No surprise that state lawmakers don’t buy Baylor’s sexual assault defense

We wanted to move quickly.

That’s Baylor University’s feeble excuse for not requesting a written report into the campus’ sexual assault scandal.

The school contends that Pepper Hamilton lawyers needed six more months to craft such a document. So instead, the Board of Regents released only the law firm’s recommendations and a Baylor-produced document of generalized conclusions.

Almost a year later, questions only boil, most recently during a hearing before the state Senate’s Higher Education Committee.

And just think, in the time since regents heard the findings, Pepper Hamilton could have completed that written report of fact-based evidence almost twice over.

We understand the frustration of Austin lawmakers who were thwarted in getting many questions answered last week by Baylor’s interim president. But remember that David Garland didn’t even hear the Pepper Hamilton presentation, so his litany of “I don’t know” and “I wasn’t there” was unsurprising.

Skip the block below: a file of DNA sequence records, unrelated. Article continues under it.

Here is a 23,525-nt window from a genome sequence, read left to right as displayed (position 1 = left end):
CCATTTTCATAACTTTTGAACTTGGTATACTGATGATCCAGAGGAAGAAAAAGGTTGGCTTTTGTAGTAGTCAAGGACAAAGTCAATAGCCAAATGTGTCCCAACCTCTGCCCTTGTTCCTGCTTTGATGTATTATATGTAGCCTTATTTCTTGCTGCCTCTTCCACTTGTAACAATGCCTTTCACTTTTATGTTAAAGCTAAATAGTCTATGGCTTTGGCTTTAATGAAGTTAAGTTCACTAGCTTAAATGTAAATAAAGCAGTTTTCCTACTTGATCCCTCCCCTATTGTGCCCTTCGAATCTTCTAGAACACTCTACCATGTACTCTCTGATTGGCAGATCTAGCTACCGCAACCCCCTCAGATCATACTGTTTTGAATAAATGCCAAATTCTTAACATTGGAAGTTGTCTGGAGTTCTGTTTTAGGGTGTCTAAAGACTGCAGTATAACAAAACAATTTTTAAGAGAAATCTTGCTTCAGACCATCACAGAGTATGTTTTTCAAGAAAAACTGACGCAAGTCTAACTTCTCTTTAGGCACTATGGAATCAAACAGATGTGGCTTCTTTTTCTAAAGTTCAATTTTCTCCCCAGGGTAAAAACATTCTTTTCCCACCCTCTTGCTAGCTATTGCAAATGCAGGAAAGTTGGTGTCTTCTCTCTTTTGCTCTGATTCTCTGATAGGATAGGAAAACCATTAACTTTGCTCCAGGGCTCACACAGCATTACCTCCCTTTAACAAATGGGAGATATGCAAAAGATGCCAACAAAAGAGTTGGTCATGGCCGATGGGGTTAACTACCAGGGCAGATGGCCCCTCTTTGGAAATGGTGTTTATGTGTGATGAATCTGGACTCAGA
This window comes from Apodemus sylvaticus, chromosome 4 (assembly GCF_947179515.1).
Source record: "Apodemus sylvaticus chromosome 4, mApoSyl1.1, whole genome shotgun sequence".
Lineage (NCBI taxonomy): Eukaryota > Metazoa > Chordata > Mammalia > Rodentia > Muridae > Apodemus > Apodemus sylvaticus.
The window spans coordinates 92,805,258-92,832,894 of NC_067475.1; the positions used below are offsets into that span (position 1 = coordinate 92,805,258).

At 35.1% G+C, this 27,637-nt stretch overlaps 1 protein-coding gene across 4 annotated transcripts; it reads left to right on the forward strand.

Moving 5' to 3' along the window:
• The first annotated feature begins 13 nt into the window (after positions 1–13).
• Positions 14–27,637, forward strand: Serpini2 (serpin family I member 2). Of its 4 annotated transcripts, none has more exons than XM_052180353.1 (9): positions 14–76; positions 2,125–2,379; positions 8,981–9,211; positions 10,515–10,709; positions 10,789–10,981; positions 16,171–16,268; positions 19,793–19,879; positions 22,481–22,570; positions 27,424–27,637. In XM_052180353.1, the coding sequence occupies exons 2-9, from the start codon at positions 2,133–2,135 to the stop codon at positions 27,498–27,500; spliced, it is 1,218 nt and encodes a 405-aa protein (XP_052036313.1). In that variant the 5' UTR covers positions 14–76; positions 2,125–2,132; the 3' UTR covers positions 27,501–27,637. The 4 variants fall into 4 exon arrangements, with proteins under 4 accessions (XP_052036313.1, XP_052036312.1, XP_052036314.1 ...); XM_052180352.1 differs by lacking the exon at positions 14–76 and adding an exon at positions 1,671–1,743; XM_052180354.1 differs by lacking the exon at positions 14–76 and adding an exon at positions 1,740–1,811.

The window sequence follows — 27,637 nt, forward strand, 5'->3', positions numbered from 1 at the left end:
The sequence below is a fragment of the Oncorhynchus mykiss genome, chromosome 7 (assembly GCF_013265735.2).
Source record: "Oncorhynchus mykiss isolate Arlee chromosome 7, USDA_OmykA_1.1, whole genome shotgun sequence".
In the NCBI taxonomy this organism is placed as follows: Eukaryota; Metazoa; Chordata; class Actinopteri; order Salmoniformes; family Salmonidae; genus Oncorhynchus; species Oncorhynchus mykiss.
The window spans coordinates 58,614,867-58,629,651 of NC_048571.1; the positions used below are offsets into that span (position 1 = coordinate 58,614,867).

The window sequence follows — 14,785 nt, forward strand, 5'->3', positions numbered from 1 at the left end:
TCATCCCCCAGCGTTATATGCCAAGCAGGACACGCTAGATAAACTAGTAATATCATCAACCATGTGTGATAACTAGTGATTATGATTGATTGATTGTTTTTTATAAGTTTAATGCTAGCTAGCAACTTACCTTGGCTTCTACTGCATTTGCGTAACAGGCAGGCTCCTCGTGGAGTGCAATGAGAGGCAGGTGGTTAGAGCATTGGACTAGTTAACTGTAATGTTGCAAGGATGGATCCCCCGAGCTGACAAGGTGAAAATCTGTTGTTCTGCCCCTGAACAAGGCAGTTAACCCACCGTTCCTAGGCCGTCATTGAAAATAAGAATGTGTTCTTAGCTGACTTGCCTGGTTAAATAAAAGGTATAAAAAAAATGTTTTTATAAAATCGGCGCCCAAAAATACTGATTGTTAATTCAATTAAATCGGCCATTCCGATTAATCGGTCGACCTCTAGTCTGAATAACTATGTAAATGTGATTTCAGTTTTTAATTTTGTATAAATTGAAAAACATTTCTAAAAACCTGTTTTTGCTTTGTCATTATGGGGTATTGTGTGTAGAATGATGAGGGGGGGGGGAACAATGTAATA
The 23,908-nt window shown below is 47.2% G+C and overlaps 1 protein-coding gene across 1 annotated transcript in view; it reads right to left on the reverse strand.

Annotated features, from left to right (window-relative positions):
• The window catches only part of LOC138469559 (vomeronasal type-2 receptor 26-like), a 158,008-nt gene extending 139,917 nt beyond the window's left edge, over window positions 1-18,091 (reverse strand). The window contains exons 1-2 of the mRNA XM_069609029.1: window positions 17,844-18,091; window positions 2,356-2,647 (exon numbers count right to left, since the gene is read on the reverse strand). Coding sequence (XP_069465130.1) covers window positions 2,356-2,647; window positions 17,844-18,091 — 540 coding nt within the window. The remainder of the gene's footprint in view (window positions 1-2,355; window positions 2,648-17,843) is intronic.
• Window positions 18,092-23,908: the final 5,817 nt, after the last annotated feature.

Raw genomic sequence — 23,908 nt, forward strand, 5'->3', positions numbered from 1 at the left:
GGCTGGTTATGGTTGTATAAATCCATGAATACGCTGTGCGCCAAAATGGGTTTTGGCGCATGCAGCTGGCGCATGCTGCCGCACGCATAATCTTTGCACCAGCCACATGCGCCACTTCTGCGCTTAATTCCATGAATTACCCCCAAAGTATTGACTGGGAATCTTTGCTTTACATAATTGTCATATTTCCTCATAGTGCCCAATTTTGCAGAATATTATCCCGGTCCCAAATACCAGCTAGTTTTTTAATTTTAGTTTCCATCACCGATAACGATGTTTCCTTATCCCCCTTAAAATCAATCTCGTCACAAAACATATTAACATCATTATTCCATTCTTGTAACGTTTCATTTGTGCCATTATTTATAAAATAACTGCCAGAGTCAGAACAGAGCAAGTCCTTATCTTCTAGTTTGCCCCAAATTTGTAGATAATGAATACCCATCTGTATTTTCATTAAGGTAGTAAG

Baylor leaders seem oblivious to the fact that credibility isn’t built on repeated use of the word “transparency” but rather on answers that demonstrate that value in action.

At one point, as Garland argued that Baylor was not trying to “cover up what happened,” Sen. Kel Seliger, R-Amarillo, responded: “I don’t buy that for a minute. I think that is exactly what was going on.”

State lawmakers are troubled by the same nagging questions raised by victims-rights advocates, Baylor alumni and this newspaper: Why no written report? Why have several key administration officials managed to keep their jobs? Why do the regents seem less than forthcoming?

The Senate committee’s grilling of Garland came during his testimony against a bill that would require any school receiving more than $5 million in Tuition Equalization Grants from Texas to comply with state open records and open meetings laws.

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